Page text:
Adventist Cancer Institute offers patients close-to-home access to advanced technologies and research programs without the need to travel to a university medical facility.
We offer many of the same clinical trials found in academic settings and we work closely with researchers who are making important discoveries on the vanguard of cancer treatment.
The Adventist Cancer Institute team works closely with the medical oncology and surgery departments, as well as other clinical specialties. Integrated, multidisciplinary programs are established for a variety of cancers, including those of the brain, head and neck, breast, gastrointestinal tract, lung, prostate and other genitourinary system cancers, gynecological tumors, and lymphomas.
Adventist Cancer Institute’s Radiation Oncology department has many advanced technologies to aid in diagnosis and treatment plans, some of which are highlighted below.
Image Guided Radiation Therapy (IGRT)
Learn more about the new Image Guided Radiation Therapy available through the Adventist Cancer Institute
Intensity Modulated Radiation Therapy (IMRT)
Intensity Modulated Radiation Therapy (IMRT) is a treatment in which the intensity of the radiation can be changed during treatment to spare normal tissue around the areas of the tumor. Ultimately, IMRT leads to less damage to healthy tissue around the treatment area, very precise targeting and treatment to the tumor, and a better quality of life for the patient.
Brachytherapy is internal radiation therapy where radiation is received internally rather than externally like IMRT or stereotactic radiosurgery. It is most often used for prostate treatment, but can also be used for treatment of the head, neck, breasts, uterus, thyroid, ovary and cervix.
This procedure is used in order to give a high dose of radiation to a brain lesion. It is a non-invasive alternative to brain surgery. Stereotactic Radiosurgery uses a head frame/helmet that helps the neurosurgeon and radiation oncologist to both steady your head and to mark the exact treatment area so that the lesion receives the most radiation and the surrounding area receives very little. Because stereotactic radiosurgery uses no incisions, recovery is much easier for the patient. In fact, many people return to their normal activities the next day. Results show that the lesion will shrink over time and in some cases, completely disappear up to 60 minutes to complete and the helmet is removed.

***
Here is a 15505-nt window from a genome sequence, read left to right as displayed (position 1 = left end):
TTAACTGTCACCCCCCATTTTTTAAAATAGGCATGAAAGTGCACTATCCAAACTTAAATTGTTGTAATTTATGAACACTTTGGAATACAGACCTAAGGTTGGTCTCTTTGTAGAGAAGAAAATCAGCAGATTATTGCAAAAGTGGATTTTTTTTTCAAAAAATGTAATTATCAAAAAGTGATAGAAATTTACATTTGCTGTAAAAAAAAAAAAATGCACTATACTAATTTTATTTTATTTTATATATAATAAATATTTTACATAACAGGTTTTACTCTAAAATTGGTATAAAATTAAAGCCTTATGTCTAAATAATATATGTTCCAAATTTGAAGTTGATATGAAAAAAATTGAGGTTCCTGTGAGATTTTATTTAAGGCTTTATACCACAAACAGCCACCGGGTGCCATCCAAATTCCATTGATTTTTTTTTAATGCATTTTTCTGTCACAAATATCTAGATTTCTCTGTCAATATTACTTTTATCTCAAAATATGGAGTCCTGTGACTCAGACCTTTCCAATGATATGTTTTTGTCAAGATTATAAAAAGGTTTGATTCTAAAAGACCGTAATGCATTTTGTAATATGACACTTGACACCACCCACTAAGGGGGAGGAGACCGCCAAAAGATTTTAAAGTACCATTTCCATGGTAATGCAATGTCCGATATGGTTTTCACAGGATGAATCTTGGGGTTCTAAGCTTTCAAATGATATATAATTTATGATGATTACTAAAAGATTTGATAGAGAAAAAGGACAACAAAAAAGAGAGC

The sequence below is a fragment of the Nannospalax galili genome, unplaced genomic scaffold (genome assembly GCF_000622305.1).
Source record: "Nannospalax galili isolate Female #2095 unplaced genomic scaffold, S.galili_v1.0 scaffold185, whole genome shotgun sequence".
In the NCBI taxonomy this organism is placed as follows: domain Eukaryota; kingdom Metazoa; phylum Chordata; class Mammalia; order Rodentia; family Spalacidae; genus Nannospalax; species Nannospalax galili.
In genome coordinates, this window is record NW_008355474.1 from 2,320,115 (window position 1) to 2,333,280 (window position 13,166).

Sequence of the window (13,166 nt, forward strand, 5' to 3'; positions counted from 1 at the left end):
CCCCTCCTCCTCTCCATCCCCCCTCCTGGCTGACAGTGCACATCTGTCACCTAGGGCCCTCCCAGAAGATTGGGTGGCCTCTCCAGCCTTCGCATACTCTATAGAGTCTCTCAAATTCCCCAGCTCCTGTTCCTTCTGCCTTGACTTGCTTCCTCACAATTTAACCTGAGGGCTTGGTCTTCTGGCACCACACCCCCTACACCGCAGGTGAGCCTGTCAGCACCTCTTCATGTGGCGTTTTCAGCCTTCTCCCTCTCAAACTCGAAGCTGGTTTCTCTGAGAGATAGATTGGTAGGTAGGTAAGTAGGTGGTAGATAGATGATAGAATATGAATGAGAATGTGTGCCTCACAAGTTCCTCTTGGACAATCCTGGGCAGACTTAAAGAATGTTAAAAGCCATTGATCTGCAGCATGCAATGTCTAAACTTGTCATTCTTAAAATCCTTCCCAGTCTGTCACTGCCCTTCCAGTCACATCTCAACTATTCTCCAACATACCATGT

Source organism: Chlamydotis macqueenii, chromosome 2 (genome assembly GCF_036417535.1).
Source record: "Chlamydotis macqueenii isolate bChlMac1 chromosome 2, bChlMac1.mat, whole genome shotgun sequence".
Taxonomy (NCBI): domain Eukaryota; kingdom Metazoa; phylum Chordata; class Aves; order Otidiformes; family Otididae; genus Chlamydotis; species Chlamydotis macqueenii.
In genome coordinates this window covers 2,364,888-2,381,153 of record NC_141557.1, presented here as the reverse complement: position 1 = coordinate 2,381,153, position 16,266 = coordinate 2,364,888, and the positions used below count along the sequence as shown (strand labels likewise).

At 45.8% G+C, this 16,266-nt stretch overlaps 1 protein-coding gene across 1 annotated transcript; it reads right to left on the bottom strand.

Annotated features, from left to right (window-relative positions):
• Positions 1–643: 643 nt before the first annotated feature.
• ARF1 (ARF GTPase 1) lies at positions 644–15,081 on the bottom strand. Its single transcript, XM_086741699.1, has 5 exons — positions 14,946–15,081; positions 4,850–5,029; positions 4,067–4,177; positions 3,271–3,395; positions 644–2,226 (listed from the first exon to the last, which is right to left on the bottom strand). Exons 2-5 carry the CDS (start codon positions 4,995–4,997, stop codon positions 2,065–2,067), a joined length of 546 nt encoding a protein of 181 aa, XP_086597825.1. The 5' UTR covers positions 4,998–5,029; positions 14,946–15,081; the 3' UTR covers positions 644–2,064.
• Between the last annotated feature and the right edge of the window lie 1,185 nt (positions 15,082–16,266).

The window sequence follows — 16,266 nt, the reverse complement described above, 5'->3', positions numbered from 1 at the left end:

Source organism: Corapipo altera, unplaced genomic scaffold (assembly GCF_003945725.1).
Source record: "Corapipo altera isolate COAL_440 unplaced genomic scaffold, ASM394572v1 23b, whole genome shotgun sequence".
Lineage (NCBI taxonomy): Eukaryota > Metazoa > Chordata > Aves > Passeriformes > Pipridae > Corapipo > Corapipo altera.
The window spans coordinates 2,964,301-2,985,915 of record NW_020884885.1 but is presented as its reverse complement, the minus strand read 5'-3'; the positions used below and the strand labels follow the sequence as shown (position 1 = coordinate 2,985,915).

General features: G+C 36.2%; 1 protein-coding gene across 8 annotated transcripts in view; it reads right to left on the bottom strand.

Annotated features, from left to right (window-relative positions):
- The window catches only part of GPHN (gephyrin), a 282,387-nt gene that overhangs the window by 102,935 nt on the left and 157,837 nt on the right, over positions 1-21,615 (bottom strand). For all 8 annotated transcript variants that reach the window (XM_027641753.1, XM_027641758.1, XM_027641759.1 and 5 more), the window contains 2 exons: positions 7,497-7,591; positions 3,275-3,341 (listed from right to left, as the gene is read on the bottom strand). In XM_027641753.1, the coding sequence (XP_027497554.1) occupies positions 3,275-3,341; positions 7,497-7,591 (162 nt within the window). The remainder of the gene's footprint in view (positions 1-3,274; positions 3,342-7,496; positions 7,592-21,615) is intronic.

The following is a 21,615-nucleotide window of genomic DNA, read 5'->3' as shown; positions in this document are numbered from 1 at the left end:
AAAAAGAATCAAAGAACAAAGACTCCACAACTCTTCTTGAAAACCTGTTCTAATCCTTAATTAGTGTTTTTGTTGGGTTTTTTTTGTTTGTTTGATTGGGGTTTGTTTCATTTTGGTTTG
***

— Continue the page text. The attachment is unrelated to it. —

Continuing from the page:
Working with Varian’s SonArray, the prostate ultrasound is a technology featured at the Adventist Cancer Institute. In order to give patients the best treatment for prostate cancer, the ultrasound allows the therapist to make sure that the radiation is given at the exact location of the tumor for each treatment. Doing this confirms that the radiation will be received by the tumor and that little healthy tissue is affected.
Radionuclide Therapy / Radioisotopes
Radionuclide therapy is a type of radiation therapy using radioactive materials to treat disease. The radioactive material is concentrated in the area of the body needing treatment and is given by mouth, injection or infusion.
External Beam Radiation Conformal Therapy
3-Dimensional Conformal Radiotherapy is a technique in which the profile of each radiation beam is shaped to fit the profile of the target. When the treatment volume conforms to the shape of the tumor, the relative toxicity of radiation to the surrounding normal tissues is reduced, allowing a higher dose of radiation to be delivered to the tumor than conventional techniques would allow.
Orthovoltage is a low-voltage radiation treatment for skin cancer. In Superficial Microwave Hyperthermia, a probe is laid on the skin and heats the tissue to kill unhealthy cells.
Technicians at the Adventist Cancer Institute use portal imaging, a digital x-ray technique for positioning before treatment is delivered.
Learn more about our full spectrum of cancer services by requesting an appointment at an Adventist Cancer Institute facility near you.